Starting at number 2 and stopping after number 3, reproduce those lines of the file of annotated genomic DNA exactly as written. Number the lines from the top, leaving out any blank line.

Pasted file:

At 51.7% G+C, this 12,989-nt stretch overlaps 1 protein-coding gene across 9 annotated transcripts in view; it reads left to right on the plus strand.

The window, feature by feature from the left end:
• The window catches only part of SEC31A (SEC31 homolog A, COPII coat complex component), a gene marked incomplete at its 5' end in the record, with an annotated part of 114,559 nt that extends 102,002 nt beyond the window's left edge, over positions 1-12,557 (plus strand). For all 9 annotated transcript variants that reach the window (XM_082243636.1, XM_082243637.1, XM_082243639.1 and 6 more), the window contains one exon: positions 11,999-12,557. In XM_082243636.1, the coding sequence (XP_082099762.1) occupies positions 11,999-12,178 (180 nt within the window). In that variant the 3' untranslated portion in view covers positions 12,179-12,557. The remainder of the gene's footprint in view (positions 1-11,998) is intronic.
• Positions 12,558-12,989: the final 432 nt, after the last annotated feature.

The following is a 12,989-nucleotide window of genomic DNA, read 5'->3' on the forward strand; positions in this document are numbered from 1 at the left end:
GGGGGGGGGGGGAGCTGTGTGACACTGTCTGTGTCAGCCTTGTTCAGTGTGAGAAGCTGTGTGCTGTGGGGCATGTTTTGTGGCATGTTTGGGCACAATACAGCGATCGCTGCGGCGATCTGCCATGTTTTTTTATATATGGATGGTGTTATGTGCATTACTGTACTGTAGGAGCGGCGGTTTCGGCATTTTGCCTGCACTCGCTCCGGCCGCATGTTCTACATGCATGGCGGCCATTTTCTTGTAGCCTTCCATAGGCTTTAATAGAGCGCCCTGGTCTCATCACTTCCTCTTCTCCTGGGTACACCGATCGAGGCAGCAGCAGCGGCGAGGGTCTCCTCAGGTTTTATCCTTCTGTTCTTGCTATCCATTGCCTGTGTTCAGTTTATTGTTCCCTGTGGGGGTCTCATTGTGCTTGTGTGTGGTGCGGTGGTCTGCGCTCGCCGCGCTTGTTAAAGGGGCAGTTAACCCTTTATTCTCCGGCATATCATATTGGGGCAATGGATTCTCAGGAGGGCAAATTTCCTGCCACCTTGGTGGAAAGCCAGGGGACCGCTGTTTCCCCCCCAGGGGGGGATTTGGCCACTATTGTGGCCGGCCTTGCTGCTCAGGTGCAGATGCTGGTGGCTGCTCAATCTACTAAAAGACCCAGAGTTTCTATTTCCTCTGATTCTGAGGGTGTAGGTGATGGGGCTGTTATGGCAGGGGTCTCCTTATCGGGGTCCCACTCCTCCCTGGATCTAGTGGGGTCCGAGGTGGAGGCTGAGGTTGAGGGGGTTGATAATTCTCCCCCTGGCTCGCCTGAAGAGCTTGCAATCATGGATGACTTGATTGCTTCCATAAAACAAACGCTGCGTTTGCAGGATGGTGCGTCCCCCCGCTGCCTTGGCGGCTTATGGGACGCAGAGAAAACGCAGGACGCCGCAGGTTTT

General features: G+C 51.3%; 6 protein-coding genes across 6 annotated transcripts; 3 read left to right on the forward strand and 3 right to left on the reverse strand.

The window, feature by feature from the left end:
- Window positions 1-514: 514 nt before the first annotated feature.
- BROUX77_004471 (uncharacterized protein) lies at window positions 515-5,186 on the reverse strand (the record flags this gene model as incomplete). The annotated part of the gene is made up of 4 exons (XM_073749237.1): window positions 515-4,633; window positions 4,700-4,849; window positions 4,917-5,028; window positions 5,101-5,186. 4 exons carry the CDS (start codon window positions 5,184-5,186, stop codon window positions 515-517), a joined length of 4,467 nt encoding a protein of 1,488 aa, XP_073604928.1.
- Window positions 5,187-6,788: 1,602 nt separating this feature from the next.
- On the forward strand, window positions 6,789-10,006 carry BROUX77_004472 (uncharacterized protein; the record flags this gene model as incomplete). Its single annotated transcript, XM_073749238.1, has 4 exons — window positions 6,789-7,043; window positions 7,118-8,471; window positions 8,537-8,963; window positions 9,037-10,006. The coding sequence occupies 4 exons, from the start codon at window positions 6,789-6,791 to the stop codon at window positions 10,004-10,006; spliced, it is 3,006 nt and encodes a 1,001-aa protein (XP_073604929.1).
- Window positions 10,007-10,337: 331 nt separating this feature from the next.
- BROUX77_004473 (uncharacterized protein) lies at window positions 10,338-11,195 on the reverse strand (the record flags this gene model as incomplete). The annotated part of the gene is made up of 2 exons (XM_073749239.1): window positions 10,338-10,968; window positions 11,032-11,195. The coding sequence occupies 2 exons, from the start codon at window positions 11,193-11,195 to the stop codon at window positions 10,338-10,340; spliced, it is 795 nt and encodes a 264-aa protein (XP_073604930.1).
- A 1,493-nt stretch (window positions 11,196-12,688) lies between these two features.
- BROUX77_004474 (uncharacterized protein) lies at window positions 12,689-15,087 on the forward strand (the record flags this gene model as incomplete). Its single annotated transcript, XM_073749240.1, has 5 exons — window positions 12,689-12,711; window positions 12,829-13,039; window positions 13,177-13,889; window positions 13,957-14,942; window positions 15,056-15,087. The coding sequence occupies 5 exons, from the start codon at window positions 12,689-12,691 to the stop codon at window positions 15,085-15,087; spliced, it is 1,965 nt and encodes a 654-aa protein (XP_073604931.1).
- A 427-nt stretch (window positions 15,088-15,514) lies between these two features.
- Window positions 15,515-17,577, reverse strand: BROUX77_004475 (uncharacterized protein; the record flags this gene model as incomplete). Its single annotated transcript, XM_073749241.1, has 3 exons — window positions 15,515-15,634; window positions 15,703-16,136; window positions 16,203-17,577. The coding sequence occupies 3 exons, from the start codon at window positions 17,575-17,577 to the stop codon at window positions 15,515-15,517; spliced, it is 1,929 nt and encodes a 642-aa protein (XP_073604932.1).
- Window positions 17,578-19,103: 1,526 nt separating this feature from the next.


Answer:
The window, feature by feature from the left end:
• The window catches only part of SEC31A (SEC31 homolog A, COPII coat complex component), a gene marked incomplete at its 5' end in the record, with an annotated part of 114,559 nt that extends 102,002 nt beyond the window's left edge, over positions 1-12,557 (plus strand). For all 9 annotated transcript variants that reach the window (XM_082243636.1, XM_082243637.1, XM_082243639.1 and 6 more), the window contains one exon: positions 11,999-12,557. In XM_082243636.1, the coding sequence (XP_082099762.1) occupies positions 11,999-12,178 (180 nt within the window). In that variant the 3' untranslated portion in view covers positions 12,179-12,557. The remainder of the gene's footprint in view (positions 1-11,998) is intronic.